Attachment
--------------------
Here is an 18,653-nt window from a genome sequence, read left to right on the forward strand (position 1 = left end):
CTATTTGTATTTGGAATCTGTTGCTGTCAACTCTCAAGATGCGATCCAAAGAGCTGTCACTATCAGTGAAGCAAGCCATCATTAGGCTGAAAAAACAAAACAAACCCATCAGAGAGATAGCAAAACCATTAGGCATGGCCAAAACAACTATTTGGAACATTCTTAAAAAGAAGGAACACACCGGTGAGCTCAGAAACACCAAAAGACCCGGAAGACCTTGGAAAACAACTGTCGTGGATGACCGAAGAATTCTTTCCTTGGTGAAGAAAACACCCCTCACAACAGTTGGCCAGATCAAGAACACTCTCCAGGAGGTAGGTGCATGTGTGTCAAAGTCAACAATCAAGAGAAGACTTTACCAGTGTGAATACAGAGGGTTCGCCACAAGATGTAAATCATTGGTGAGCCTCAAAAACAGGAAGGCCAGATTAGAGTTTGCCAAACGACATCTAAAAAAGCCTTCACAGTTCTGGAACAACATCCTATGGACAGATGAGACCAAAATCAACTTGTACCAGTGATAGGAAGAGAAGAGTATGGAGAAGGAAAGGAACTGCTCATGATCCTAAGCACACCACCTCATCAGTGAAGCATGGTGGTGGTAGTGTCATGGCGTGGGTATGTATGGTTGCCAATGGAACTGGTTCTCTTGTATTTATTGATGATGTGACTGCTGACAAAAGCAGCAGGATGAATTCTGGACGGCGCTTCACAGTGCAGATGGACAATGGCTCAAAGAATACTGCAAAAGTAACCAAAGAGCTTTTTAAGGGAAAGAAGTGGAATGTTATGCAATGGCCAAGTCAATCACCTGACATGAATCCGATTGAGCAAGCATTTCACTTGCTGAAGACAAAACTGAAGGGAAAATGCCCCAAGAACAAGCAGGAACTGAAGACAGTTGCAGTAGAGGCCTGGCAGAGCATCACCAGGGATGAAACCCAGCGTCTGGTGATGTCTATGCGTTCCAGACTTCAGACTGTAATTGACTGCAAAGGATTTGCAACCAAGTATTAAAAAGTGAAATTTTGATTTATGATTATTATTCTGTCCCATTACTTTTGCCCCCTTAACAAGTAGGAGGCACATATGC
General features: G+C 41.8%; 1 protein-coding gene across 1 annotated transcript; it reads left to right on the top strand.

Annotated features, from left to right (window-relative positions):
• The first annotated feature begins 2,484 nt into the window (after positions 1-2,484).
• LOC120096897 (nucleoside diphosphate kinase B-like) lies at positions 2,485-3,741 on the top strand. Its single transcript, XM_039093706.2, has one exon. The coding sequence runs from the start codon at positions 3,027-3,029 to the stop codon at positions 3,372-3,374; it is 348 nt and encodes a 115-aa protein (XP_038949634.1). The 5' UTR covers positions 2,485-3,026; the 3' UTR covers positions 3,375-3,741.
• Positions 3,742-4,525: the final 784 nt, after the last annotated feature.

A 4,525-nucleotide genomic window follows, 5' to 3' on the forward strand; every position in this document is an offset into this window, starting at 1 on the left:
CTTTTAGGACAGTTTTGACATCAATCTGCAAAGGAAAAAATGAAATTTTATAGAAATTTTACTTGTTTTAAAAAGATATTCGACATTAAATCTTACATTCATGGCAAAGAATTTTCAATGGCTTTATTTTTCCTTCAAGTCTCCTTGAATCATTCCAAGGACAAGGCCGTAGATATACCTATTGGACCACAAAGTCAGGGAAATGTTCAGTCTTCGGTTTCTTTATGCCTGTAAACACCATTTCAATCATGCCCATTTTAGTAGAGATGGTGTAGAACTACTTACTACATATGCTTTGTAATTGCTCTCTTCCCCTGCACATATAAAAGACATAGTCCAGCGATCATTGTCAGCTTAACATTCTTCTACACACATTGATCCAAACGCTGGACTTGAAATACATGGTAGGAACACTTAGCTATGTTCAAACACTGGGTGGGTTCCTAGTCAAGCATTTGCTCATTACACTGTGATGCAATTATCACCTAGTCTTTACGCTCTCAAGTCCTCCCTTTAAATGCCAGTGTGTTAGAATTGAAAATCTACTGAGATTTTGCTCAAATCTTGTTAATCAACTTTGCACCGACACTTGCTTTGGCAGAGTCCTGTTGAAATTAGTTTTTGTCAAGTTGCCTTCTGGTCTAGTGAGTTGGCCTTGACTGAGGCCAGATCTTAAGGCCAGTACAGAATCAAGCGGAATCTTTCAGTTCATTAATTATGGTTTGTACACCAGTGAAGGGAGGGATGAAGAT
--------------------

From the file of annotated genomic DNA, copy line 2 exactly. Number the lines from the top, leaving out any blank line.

CTATTTGTATTTGGAATCTGTTGCTGTCAACTCTCAAGATGCGATCCAAAGAGCTGTCACTATCAGTGAAGCAAGCCATCATTAGGCTGAAAAAACAAAACAAACCCATCAGAGAGATAGCAAAACCATTAGGCATGGCCAAAACAACTATTTGGAACATTCTTAAAAAGAAGGAACACACCGGTGAGCTCAGAAACACCAAAAGACCCGGAAGACCTTGGAAAACAACTGTCGTGGATGACCGAAGAATTCTTTCCTTGGTGAAGAAAACACCCCTCACAACAGTTGGCCAGATCAAGAACACTCTCCAGGAGGTAGGTGCATGTGTGTCAAAGTCAACAATCAAGAGAAGACTTTACCAGTGTGAATACAGAGGGTTCGCCACAAGATGTAAATCATTGGTGAGCCTCAAAAACAGGAAGGCCAGATTAGAGTTTGCCAAACGACATCTAAAAAAGCCTTCACAGTTCTGGAACAACATCCTATGGACAGATGAGACCAAAATCAACTTGTACCAGTGATAGGAAGAGAAGAGTATGGAGAAGGAAAGGAACTGCTCATGATCCTAAGCACACCACCTCATCAGTGAAGCATGGTGGTGGTAGTGTCATGGCGTGGGTATGTATGGTTGCCAATGGAACTGGTTCTCTTGTATTTATTGATGATGTGACTGCTGACAAAAGCAGCAGGATGAATTCTGGACGGCGCTTCACAGTGCAGATGGACAATGGCTCAAAGAATACTGCAAAAGTAACCAAAGAGCTTTTTAAGGGAAAGAAGTGGAATGTTATGCAATGGCCAAGTCAATCACCTGACATGAATCCGATTGAGCAAGCATTTCACTTGCTGAAGACAAAACTGAAGGGAAAATGCCCCAAGAACAAGCAGGAACTGAAGACAGTTGCAGTAGAGGCCTGGCAGAGCATCACCAGGGATGAAACCCAGCGTCTGGTGATGTCTATGCGTTCCAGACTTCAGACTGTAATTGACTGCAAAGGATTTGCAACCAAGTATTAAAAAGTGAAATTTTGATTTATGATTATTATTCTGTCCCATTACTTTTGCCCCCTTAACAAGTAGGAGGCACATATGC